Skip to content
Join our Newsletter
Join our Newsletter

Les Leyne: Dam economics to meet dam politics

The economics that the B.C. Utilities Commission will be relying on suggest that it’s going to recommend to the NDP government that the Site C dam should proceed.
0528_Site_C_13.jpg
Site C hydro project: Recent history, the quick deadline and the march of time all suggest B.C. is past the point of no return on the massive project.

Les Leyne mugshot genericThe economics that the B.C. Utilities Commission will be relying on suggest that it’s going to recommend to the NDP government that the Site C dam should proceed.

But the politics in the cabinet room and elsewhere make it an open question about what the NDP will do with the report it has been demanding for years.

The government’s formal referral on Wednesday of the $9-billion dam’s future to that regulatory agency frames the issues in fairly neutral terms. But recent history, the quick deadline and the march of time all suggest B.C. is past the point of no return on the massive project.

The only counter to that impression is that assorted cabinet ministers have nothing but contempt for the project. So does the Green caucus, on which the NDP’s survival depends. So the commission’s recommendation is one thing, and what the cabinet does with it is another.

The independent commission would have to pack a lot of compelling new arguments into an absurdly short time frame to come up with any conclusion other than proceeding with the dam. Energy Minister Michelle Mungall said the commission will start work on Aug. 9. It is due to deliver a report by Nov. 1, but the key verdict will likely be in the preliminary report, which is due in just six weeks, by Sept. 20.

The Site C dam has created a paper trail over the decades that’s as tall as the dam itself. The commission is expected to sift through all that, consult with the public (in the middle of a terrible fire season) and come up with specific findings on very complex questions.

The first one is to “confirm whether or not B.C. Hydro is on target to complete Site C on budget and by 2024.”

The project has encountered some engineering difficulties and also ran into a perception problem related to an expropriation. B.C. Hydro was recently claiming that if the expropriation wasn’t finished soon, it would pile up hundreds of millions in compounding delay costs. But officials on Wednesday said a workaround has eased that pressure.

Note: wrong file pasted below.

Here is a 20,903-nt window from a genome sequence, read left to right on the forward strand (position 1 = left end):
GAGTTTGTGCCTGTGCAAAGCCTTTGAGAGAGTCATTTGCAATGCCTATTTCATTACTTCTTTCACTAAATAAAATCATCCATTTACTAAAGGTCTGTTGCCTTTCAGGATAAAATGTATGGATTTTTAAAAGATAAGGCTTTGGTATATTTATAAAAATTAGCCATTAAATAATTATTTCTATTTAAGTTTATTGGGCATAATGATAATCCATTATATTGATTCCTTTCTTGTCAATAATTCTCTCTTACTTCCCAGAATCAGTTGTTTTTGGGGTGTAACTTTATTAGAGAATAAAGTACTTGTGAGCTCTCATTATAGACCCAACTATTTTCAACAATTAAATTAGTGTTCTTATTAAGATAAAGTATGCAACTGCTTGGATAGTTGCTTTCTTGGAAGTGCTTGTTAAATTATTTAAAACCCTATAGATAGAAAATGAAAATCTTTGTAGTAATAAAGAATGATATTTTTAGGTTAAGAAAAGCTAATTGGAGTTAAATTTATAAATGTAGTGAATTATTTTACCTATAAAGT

So at this point, there’s no evidence of any cost overruns big enough to justify walking away. There is, however, the established pattern of huge government projects always winding up way over budget.

The second task is to advise on the implications of three options: Proceeding, suspending with the option of resuming construction later, or terminating, remediating and starting other projects that provide the same benefits at the same cost as Site C or lower.

The NDP government has also informed the commission it is to be “guided by the understanding” that this review is not a reconsideration of decisions made during the environmental assessment process, by statutory decision-makers or by the courts.

That appears to take a lot of the concerns about loss of farmland and environmental effects off the table. The only question is: Does this dam make economic sense?

And it’s being asked two years into construction, after about $4 billion has been spent or committed and at a point where more than 2,000 people are working on the project. The recommendation, however constrained, is likely to be: Carry on.

The commission is expected to determine the cost of mothballing the project for several years, and also what the potential mechanisms would be to recover those costs. (A garage sale? Guided tours for taxpayers curious to see where all their money disappeared?)

It also has to determine what other options would generate power, curb consumption, shape demand by way of storage and grid management, and still meet emission standards, including the new benchmarks in the Paris Climate Accord that Canada signed after the dam commenced.

There are exciting developments in alternative energy. But the commission’s watchwords are “safe” and “reliable.” It’s predisposed to caution. Recommending a halt so the government can take a flyer on a brand-new venture — more likely a handful of new replacements — would be out of character.

Cabinet doubters and the need to consider Green sensibilities could prompt a halfway measure, such as mothballing the dam until the picture is clearer. But that amounts to no decision at all.

A grudging go-ahead looks more likely.

lleyne@timescolonist.com

push icon
Be the first to read breaking stories. Enable push notifications on your device. Disable anytime.
No thanks